Creativity Rules! A Writer's Workbook

by John Vorhaus

Published by Silman-James Press

2000, 271 pages

Buy it online





The Reading Challenge

Reviewed by John Shinnick


This is a terrible book for a writer to review. It's a terrific book for any writer wanting to take his craft to the next level. But for a writer to review? It's tough. I would read three pages, then my imagination would catch fire. I would put the book down and find myself getting up from wherever I was reading, drawn to my notebook or computer where I would hack away at my own film script for a while. I would then read another three or five pages, reassess everything I've written in my life up to now and start to rewrite it all from the Vorhaus paradigms.

John Vorhaus offers more ways to turn mental constipation (it plagues some of us some of the time and few of us never) into mental diarrhea. What you do with the flow is your business, but while you're reading him and doing the exercises that come with each chapter, you forget that you didn't have anything to write, that you didn't have an idea, that you were blocked or in a corner.

Reading Vorhaus, you find yourself bombarded with possibilities, with potential, with ideas, with fresh perspective, with the exact opposite of mental constipation. In his Comic Toolbox, the book that preceded this one, Vorhaus discussed the basics of comedy writing, comic structure and comic character development. This book grew out of the workshops he conducts for writers all over the world, going another step to discuss the creative process in general, how to use it, how to hone it, how to give it free rein before you get down to the task of developing a structured story, television script or film script. W.O. Mitchell, the great Canadian author, promoted a similar method, freefall, which he described as "Mitchell's Messy Method." Before you write you've got to have something to say. Before you find what you have to say, you have to look at a lot of ideas. Good ideas don't just fall into your lap fullborn, they come from long lists, from exploratory work prior to character, structure and scene.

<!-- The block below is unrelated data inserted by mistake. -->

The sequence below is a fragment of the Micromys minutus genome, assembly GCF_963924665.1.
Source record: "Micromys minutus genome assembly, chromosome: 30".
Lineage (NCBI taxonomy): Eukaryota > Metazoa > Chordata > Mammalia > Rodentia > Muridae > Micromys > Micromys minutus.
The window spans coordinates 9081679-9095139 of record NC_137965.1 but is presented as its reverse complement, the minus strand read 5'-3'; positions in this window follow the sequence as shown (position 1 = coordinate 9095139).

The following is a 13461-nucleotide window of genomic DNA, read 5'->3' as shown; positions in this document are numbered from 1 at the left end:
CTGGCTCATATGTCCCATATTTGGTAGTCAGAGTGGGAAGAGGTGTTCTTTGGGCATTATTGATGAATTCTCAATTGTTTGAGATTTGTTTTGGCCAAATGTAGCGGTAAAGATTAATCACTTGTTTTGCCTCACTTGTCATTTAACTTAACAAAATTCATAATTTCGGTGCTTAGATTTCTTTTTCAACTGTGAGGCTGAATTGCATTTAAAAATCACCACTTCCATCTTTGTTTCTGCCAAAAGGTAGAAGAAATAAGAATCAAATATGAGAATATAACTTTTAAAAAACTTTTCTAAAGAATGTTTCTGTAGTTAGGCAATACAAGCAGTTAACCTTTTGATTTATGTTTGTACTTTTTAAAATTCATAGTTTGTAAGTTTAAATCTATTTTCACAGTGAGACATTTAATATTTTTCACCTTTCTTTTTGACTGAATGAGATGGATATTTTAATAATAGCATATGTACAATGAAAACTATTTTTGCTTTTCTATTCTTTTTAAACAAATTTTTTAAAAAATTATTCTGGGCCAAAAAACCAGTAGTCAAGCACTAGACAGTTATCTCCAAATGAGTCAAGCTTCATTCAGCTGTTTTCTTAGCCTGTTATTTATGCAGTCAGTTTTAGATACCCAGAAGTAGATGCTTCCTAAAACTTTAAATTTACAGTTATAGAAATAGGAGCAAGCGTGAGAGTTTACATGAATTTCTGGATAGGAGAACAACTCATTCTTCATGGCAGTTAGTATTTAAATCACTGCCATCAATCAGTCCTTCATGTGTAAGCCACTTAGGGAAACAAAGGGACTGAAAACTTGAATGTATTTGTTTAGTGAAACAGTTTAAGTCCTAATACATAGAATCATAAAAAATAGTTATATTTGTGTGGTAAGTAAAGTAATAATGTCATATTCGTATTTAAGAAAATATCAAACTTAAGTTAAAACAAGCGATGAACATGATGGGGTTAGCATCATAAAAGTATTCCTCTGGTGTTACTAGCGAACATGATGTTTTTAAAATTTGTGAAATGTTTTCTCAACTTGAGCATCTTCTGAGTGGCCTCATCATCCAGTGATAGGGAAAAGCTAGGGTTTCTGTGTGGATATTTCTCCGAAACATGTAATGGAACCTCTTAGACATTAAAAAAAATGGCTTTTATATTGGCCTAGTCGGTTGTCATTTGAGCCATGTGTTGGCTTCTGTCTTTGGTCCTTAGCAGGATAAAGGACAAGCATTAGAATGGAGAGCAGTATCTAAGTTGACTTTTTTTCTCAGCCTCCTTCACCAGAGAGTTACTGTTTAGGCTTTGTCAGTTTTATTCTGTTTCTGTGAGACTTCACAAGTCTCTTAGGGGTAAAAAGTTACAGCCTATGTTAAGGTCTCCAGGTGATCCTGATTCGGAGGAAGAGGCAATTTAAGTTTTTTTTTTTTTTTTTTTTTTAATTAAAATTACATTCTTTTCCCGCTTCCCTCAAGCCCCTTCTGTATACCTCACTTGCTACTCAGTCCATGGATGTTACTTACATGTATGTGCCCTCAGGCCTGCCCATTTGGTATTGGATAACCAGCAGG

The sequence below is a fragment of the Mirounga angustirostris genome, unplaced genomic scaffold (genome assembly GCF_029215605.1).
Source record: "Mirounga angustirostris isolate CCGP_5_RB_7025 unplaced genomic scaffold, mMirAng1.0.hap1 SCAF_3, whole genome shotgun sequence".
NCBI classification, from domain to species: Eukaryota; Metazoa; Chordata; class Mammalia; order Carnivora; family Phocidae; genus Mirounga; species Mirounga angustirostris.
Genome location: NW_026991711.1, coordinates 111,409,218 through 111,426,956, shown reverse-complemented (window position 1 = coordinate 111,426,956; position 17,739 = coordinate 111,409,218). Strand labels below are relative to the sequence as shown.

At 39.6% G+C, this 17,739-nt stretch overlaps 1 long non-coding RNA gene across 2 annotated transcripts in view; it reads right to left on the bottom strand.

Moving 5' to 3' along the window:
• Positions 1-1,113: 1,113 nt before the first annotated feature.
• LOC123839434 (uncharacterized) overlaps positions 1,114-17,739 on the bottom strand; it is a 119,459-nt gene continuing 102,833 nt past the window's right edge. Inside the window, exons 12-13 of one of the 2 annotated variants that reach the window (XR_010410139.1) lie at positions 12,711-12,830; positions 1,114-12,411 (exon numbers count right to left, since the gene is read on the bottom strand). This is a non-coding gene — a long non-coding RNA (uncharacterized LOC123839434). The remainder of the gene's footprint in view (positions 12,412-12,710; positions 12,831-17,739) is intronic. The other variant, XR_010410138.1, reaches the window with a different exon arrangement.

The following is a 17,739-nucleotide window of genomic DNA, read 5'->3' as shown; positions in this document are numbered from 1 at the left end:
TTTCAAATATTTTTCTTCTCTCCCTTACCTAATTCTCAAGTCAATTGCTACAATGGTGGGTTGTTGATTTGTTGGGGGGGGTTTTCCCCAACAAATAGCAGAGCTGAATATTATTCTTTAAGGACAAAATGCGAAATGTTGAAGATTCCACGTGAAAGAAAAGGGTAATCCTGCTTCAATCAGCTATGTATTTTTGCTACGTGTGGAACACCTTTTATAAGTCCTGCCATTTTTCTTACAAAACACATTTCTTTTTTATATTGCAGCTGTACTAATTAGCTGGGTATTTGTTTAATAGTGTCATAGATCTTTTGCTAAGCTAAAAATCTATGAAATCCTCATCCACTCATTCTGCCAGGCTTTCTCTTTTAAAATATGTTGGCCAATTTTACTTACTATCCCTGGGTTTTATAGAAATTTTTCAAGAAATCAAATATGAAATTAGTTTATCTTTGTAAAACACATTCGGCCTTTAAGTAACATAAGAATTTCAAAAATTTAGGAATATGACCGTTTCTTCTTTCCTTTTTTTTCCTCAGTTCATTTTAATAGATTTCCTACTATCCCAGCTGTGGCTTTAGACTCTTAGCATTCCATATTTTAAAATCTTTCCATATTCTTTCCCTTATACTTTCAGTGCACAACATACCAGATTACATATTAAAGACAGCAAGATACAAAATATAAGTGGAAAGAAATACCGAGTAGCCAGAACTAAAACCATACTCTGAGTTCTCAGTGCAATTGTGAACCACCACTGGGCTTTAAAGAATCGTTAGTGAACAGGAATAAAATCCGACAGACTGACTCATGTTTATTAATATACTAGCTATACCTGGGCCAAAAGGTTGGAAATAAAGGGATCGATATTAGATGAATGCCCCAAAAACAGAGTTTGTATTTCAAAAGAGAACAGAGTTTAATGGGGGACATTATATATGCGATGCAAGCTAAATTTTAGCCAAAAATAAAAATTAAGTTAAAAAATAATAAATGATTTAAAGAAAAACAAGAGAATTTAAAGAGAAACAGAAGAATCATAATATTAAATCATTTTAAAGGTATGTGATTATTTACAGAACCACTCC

There is a gap. It's a given. There's a gap between where we are as writers and where we want to be. Worse, no sooner do we reach one level of achievement than we start yearning for the next. So the gap is always shifting, advancing, dancing away from us as our aspirations change.... How can we make the frustration go away? One strategy is to just embrace it. Set out, as your writing job, to advance the gap. Just try to write something bigger or tougher or truer this time than last.

Although this slice of insight appears midway through the book, Creativity Rules! is about pushing yourself, pushing your expectations, pushing your abilities, pushing your imagination, pushing. It is about letting go. It is also about the contradictions in any creative endeavor that have to be understood to produce something fresh. | March 2000


John Shinnick is the editor and publisher of Media Wave and B.C. Shorelines Busines Letter. A winner of the Praxis program for screewriters, he is at work on his fourth feature-length script, Thorn Among the Roses.